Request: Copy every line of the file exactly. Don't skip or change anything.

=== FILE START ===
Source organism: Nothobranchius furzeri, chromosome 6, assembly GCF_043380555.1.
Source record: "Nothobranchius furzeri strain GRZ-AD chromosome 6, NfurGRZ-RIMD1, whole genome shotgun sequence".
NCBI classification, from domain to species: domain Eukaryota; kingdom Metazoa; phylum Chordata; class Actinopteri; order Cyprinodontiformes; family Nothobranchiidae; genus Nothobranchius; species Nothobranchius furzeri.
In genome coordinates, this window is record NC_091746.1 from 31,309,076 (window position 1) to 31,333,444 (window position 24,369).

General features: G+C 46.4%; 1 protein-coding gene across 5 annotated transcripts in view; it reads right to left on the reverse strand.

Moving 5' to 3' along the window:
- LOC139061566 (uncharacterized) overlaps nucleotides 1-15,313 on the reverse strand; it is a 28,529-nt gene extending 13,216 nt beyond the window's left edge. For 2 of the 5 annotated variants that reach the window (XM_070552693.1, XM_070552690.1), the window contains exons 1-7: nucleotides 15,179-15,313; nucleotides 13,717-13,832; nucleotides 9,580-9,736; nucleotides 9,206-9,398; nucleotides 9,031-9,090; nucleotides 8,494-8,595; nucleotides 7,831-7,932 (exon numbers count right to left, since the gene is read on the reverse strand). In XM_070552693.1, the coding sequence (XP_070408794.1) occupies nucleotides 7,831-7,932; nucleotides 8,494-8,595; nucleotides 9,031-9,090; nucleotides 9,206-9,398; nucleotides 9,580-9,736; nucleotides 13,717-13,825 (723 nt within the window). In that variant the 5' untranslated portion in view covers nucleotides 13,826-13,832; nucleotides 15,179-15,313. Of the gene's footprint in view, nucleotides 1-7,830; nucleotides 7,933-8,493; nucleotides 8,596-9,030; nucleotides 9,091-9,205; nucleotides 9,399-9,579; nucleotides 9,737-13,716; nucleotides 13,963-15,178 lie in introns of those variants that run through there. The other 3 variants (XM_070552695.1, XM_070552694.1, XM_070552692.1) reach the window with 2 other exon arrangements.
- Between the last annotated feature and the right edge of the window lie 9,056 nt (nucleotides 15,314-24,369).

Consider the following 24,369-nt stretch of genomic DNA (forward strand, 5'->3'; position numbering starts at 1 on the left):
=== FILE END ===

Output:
Source organism: Nothobranchius furzeri, chromosome 6, assembly GCF_043380555.1.
Source record: "Nothobranchius furzeri strain GRZ-AD chromosome 6, NfurGRZ-RIMD1, whole genome shotgun sequence".
NCBI classification, from domain to species: domain Eukaryota; kingdom Metazoa; phylum Chordata; class Actinopteri; order Cyprinodontiformes; family Nothobranchiidae; genus Nothobranchius; species Nothobranchius furzeri.
In genome coordinates, this window is record NC_091746.1 from 31,309,076 (window position 1) to 31,333,444 (window position 24,369).

General features: G+C 46.4%; 1 protein-coding gene across 5 annotated transcripts in view; it reads right to left on the reverse strand.

Moving 5' to 3' along the window:
- LOC139061566 (uncharacterized) overlaps nucleotides 1-15,313 on the reverse strand; it is a 28,529-nt gene extending 13,216 nt beyond the window's left edge. For 2 of the 5 annotated variants that reach the window (XM_070552693.1, XM_070552690.1), the window contains exons 1-7: nucleotides 15,179-15,313; nucleotides 13,717-13,832; nucleotides 9,580-9,736; nucleotides 9,206-9,398; nucleotides 9,031-9,090; nucleotides 8,494-8,595; nucleotides 7,831-7,932 (exon numbers count right to left, since the gene is read on the reverse strand). In XM_070552693.1, the coding sequence (XP_070408794.1) occupies nucleotides 7,831-7,932; nucleotides 8,494-8,595; nucleotides 9,031-9,090; nucleotides 9,206-9,398; nucleotides 9,580-9,736; nucleotides 13,717-13,825 (723 nt within the window). In that variant the 5' untranslated portion in view covers nucleotides 13,826-13,832; nucleotides 15,179-15,313. Of the gene's footprint in view, nucleotides 1-7,830; nucleotides 7,933-8,493; nucleotides 8,596-9,030; nucleotides 9,091-9,205; nucleotides 9,399-9,579; nucleotides 9,737-13,716; nucleotides 13,963-15,178 lie in introns of those variants that run through there. The other 3 variants (XM_070552695.1, XM_070552694.1, XM_070552692.1) reach the window with 2 other exon arrangements.
- Between the last annotated feature and the right edge of the window lie 9,056 nt (nucleotides 15,314-24,369).

Consider the following 24,369-nt stretch of genomic DNA (forward strand, 5'->3'; position numbering starts at 1 on the left):